A large body of literature reported on the development of processing coherent form and coherent motion, related to ventral and dorsal visual processing pathways, respectively (Braddick & Atkinson, 2011). Most of these studies used threshold detection methods to investigate visual processing. Adult levels of detection thresholds for coherent form stimuli were reached at the age of 6 years (Gunn et al., 2002), and between 6 and 9 years of age (Lewis et al., 2004). Motion detection tasks, such as Local motion and Global motion from the present study, revealed mature detection thresholds at the age of 10 years old (Gunn et al., 2002; Spencer et al., 2000). In our analysis, using RTF as outcome measure of development resulted in similar age-related effects as the mentioned studies using threshold detection methods. In addition, the current results are in line with previous findings using RTF analyses (Boot et al., 2012). Therefore, we conclude that using the present method to assess visually-guided orienting capacities seems a valid approach. 
In stimuli with high and moderate effective salience (ES) the variation in RTF was mainly reflected in variation in RTmin values, i.e., the fastest speed of processing and responding to a specific visual modality. However, for stimuli with low ES and in children under the age of four years, the variation in RTF also depended on intra-individual RT variability. This variation in reflexive oculomotor responses might be ascribed to alternating visual attention in younger children. 
The approach that was used to compute salience (GBVS; Harel et al., 2006) was originally designed to predict fixations on natural images and videos, which are more complex than the stimuli employed in the current study. However, this algorithm provided a best estimate of local target salience compared to its background, and thereby enabled between-stimulus comparison of salience. As a reference, Table 2 shows the ES values we obtained by computing salience values with both the GBVS and original salience algorithm (Itti & Koch, 2000). Although absolute ES values that were obtained with the original paradigm are lower, the hierarchy among stimuli was identical. Hence, our conclusion does not seem to depend on the salience algorithm. From a practical perspective, our data showed that predicting children's attention allocation may be enhanced by taking into account feature channels and developmental age in calculating salience effects.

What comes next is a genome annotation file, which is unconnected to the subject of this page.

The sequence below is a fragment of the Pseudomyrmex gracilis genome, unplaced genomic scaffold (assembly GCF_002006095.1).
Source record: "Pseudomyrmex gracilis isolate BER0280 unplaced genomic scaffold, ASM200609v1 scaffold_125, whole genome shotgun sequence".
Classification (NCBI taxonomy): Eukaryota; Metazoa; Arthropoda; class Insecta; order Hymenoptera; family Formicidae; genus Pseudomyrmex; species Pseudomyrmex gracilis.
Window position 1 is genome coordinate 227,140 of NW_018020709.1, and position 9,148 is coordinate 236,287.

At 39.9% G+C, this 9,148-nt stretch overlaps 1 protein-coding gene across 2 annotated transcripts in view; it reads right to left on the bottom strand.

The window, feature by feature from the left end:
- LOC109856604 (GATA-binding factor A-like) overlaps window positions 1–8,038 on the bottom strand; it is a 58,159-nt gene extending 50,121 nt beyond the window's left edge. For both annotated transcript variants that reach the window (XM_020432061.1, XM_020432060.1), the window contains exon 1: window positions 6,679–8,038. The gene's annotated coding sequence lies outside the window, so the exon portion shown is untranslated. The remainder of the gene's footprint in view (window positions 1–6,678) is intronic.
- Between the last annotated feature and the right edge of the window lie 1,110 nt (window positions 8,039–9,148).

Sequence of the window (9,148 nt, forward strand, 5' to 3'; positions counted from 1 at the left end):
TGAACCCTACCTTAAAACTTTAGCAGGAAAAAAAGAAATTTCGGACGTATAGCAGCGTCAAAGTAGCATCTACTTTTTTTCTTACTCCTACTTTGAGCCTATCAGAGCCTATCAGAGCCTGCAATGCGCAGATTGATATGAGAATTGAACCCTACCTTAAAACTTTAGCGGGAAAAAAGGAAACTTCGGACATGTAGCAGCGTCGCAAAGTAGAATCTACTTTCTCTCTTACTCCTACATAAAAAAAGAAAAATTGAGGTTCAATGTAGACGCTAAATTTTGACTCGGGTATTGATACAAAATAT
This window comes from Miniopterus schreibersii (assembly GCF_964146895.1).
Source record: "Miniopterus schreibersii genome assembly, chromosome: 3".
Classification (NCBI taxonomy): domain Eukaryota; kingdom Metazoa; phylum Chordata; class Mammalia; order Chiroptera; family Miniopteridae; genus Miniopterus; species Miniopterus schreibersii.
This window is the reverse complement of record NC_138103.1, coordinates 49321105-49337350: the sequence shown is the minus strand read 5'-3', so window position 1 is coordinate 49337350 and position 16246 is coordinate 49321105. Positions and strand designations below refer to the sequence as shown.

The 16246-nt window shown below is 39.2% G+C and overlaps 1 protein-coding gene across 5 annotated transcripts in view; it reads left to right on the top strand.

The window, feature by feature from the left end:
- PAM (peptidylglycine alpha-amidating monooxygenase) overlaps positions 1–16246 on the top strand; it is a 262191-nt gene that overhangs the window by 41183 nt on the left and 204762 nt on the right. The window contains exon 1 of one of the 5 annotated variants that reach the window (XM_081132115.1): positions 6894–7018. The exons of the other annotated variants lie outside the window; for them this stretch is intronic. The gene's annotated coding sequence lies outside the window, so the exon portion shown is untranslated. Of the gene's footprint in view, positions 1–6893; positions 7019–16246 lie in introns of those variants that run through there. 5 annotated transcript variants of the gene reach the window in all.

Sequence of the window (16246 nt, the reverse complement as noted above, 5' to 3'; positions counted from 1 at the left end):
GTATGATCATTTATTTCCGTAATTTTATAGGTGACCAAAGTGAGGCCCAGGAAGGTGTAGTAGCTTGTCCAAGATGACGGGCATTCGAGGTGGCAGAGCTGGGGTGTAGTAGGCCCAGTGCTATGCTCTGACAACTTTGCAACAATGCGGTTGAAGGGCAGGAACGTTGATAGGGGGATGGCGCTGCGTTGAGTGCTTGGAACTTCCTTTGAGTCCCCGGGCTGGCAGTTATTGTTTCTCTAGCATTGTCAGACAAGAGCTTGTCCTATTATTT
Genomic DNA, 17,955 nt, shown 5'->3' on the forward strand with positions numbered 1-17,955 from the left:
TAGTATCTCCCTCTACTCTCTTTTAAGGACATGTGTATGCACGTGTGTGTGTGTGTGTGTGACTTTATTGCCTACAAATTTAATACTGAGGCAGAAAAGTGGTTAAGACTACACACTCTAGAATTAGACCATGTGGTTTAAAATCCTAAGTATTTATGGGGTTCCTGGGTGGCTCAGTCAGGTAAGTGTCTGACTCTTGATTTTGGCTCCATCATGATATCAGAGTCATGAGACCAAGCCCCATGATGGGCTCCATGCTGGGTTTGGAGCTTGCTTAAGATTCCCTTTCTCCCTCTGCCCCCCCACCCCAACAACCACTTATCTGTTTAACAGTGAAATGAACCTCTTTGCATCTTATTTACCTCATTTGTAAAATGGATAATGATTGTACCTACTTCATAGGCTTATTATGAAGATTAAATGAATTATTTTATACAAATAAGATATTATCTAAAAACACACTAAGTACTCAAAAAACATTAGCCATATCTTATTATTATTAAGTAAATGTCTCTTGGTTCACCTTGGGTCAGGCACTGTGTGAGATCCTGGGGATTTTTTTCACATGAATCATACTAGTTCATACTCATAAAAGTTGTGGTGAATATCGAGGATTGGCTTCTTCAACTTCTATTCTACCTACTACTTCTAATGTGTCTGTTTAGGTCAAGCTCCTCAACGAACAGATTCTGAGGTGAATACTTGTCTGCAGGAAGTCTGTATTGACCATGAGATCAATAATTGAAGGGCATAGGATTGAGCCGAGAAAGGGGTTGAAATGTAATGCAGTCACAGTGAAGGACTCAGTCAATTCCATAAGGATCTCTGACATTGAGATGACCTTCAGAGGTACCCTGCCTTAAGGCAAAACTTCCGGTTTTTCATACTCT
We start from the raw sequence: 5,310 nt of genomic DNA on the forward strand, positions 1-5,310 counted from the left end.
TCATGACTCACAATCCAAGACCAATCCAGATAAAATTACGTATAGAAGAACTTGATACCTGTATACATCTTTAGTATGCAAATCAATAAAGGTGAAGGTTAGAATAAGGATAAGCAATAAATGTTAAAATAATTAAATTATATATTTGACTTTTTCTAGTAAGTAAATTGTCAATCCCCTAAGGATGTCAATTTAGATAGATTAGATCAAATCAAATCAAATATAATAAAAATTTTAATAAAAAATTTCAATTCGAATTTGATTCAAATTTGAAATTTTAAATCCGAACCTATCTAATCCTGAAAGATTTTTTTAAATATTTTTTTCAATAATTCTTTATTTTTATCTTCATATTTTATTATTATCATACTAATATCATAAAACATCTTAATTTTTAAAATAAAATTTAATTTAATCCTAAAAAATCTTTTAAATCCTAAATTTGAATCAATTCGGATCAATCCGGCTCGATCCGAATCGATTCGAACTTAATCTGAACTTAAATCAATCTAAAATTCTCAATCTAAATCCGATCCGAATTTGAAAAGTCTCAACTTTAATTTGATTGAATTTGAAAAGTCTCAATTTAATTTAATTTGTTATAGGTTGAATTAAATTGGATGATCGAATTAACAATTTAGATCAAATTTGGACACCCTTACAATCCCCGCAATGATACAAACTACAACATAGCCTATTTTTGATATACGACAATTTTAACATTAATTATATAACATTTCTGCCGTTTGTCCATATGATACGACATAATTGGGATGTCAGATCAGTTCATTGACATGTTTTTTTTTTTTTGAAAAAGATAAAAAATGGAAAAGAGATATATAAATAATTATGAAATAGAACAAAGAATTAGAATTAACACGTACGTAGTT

Table 2
 
Per stimulus the effective salience (ES) values that were obtained with the GBVS and the Itti & Koch algorithm, respectively. Feature channels matched the visual content of stimuli and were all given equal weights. Notes: O = orientation; R = contrast; D = color; F = flicker.
Table 2
 
Per stimulus the effective salience (ES) values that were obtained with the GBVS and the Itti & Koch algorithm, respectively. Feature channels matched the visual content of stimuli and were all given equal weights. Notes: O = orientation; R = contrast; D = color; F = flicker.
A study limitation was the assessment of ES of the Global motion stimulus. We were not able to calculate an ES value above 1 using the GBVS standard settings described (i.e., the channel flicker). Apparently, the applied approach to calculate ES was not able to identify the target area of Global motion. Alternative salience computations are available to calculate, for example, motion-directed contrast and boundaries (Açik, Bartel, & König, 2014; Black & Anandan, 1996). However, these methods rely on detection of multiple motions in a small image region (Black & Anandan, 1996). In our stimulus, each dot represented a local motion and together they represented an optic flow over a large area. After stimulus onset, one may notice differences in contrasts due to a relatively low dot density in the target versus the nontarget areas Indeed, when the contrast channel was activated in the salience algorithm, the ES in the target quadrant increased from 0.68 to 1.4. Possibly, salience of global motion is assessed more accurately when dot sizes or dot densities increase. Another limitation may be that Cartoons were shown 16 times, as opposed to the other stimuli that were shown four times. However, repeated presentations generally do not cause higher average RTF (Kooiker, van der Steen, & Pel, 2014), and are therefore unlikely to affect age-related development of RTF. Ideally, adult levels are used to establish the age of maturation. Certain eye movement response functions, especially those involving cortical control, are not fully mature at the age of 11 (Karatekin, 2007; Luna et al., 2008). Although we generally do not find RTF differences between our oldest age bin and a pilot group of adults, our results may need to be extended to adolescent age groups to capture the full developmental timeframe. 
Conclusions
We conclude that the allocation of attention to visual targets, quantified using eye movement response times, is age-related and highly depends on visual salience of the targets. Visually-guided eye movement response times to low-salient targets improve at a slower rate and stabilize at a later age, while showing more intra-individual variability than high salient targets. These quantitative responses can be used to follow the development of visuospatial attention, and of related visual processing capacities, in children from 1 year of age.